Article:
[lxc-users] Does cpu cgroup has been enabled in lxc/lxd

kemi kemi.wang at intel.com
Tue Nov 6 09:15:31 UTC 2018

Hi, Christian
  Appreciated for your detailed explanation here:)

On 2018/11/6 上午12:32, Christian Brauner wrote:

> That is no longer true from kernels 4.17 onwards. 

Yes, it should be.
I googled for a solution for this issue and luckily found your patch series.
The evaluation work is on going and I plan to port your patch series to ubuntu
16.04 with kernel version 4.4.98 in my case.

> I should really write a
> blogpost about my patchset it seems. This keeps popping up every now and then.
> So, I'm going to explain this in a little more detail here.
> Uevents were previously broadcast into all network namespaces. This was
> obviously problematic:
> - You could be smarter than you should be and trick the system into running a
> second udev daemon in a non-initial network namespace that is owned by the
> initial user namespace. That has the potential to wreck the system. However
> this only affects privileged containers that would be dumb enough to mount /sys
> read-write.
> - You could see an insane performance hit when you ran large numbers of
> containers that each ran a udev daemon since the kernel would broadcast these
> events to all of them. This is made worse by the fact that in non-initial
> network namespaces that are owned by non-initial user namespaces the kernel
> would not fix up the uid and gid relative to the owning user namespace of the
> network namespace. That meant user space would see those events with
> INVALD_{G,U}ID which causes udev to ignore those events.

But, why does the broadcast of uevent to all of listeners (ueventd in Android)
lead to a long response latency of ueventd.
If the uevent is broadcast to all of the listers in parallel,right?
and all of listers gets the notification at the same time, we should not observe long 
response latency of ueventd. I probably misunderstand something here, please correct me.

> Effectively, the
> kernel was screaming uevents into the void for absolutely no good reason.
> Moreover the id permissions weren't even fixed up for namespaced devices such
> as network devices that can be owned by different network namespaces (e.g.
> moving a physical network device into an unprivileged container)
> - You could technically spy on the hosts device events from an unprivileged
> container. It's probably not an attack vector but it is definitely an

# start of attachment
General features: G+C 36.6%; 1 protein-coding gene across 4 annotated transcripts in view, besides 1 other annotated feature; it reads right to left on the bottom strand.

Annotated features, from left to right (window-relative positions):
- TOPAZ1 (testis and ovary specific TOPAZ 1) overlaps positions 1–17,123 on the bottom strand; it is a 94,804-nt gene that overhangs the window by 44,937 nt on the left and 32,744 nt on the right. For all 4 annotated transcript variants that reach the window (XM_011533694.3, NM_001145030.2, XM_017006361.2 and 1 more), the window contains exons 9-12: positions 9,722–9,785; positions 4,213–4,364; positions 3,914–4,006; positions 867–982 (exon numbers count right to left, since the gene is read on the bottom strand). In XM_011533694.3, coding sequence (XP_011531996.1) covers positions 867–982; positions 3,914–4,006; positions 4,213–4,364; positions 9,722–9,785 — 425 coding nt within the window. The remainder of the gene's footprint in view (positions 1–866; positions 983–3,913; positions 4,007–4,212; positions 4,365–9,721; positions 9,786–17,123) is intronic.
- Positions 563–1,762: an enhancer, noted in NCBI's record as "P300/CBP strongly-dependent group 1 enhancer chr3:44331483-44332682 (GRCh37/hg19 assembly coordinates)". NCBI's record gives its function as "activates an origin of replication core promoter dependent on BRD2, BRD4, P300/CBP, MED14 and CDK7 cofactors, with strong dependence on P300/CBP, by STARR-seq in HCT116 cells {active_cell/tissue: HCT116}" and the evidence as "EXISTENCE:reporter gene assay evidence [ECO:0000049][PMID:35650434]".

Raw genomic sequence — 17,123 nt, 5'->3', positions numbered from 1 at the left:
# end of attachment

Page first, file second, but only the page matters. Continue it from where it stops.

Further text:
> information leak.
> - You had no way of delegating a device to a container since uevents that were
> received for it were unuseable (cf. above) but you also had no way of
> injecting/forwarding uevents to a container.
> For all those reasons I wrote several patches that namespace uevents and allow
> injecting uevents:
> - 94e5e3087a67c765be98592b36d8d187566478d5
> - 692ec06d7c92af8ca841a6367648b9b3045344fd
> - 26045a7b14bc7a5455e411d820110f66557d6589        
> - a3498436b3a0f8ec289e6847e1de40b4123e1639
> So, the first two patches make it possible to forward/inject uevents into other
> network namespaces if the caller has CAP_NET_ADMIN in the owning user namespace
> of the target network namespace. This effectively allows for device namespaces.
> Any forwarded/injected uevent should strip/not add a sequence number. The
> kernel will append the correct sequence number to the buffer itself.
> The following two patches are concerned with isolating uevents aka namespacing
> them more cleanly. Because #legacybehavior we came up with the following logic:
> uevents are restricted to all network namespaces that are owned by the initial
> user namespace. This implies that all non-initial network namespaces that are
> owned by non-initial user namespaces do not receive any uevents unless the
> kobject (in-kernel device representation) (e.g. network devices) carries a
> namespace tag or a uevent is forwarded/injected. My patches ensure that network
> namespace specific uevents and forwarded/injected uevents get their permissions
> fixed-up according to the owning user namespace of the target network
> namespace. This has the nice consequence that delegated network devices
> (physical, virtual, SRIO-V) can now be seen by udev inside unprivileged
> containers.
> So if uevents were a bottleneck for you then it shouldn't be the case anymore
> for unprivileged containers at least. 

Yes. The ueventd should not be started in non-privileged container.
We will try to use non-privileged container in future, but it takes time.
Currently, we are using privileged container.

> The in-kernel locking is also improved by
> my patches and I have plans to further improve it. I just need to find the
> time.
> If you're running privileged containers and uevents are still a bottleneck for
> you we can think about a per-network-namespace sysctl that might allow you to
> opt-in or out per network namespace. Although I doubt that's a clean enough
> option.

If I understand correctly, even in privileged containers, the uevent broadcast issue
will not be a problem with your patch series above. Since the uevent will only be 
forward to the particular lister which has the same network namespace id with that uevent.

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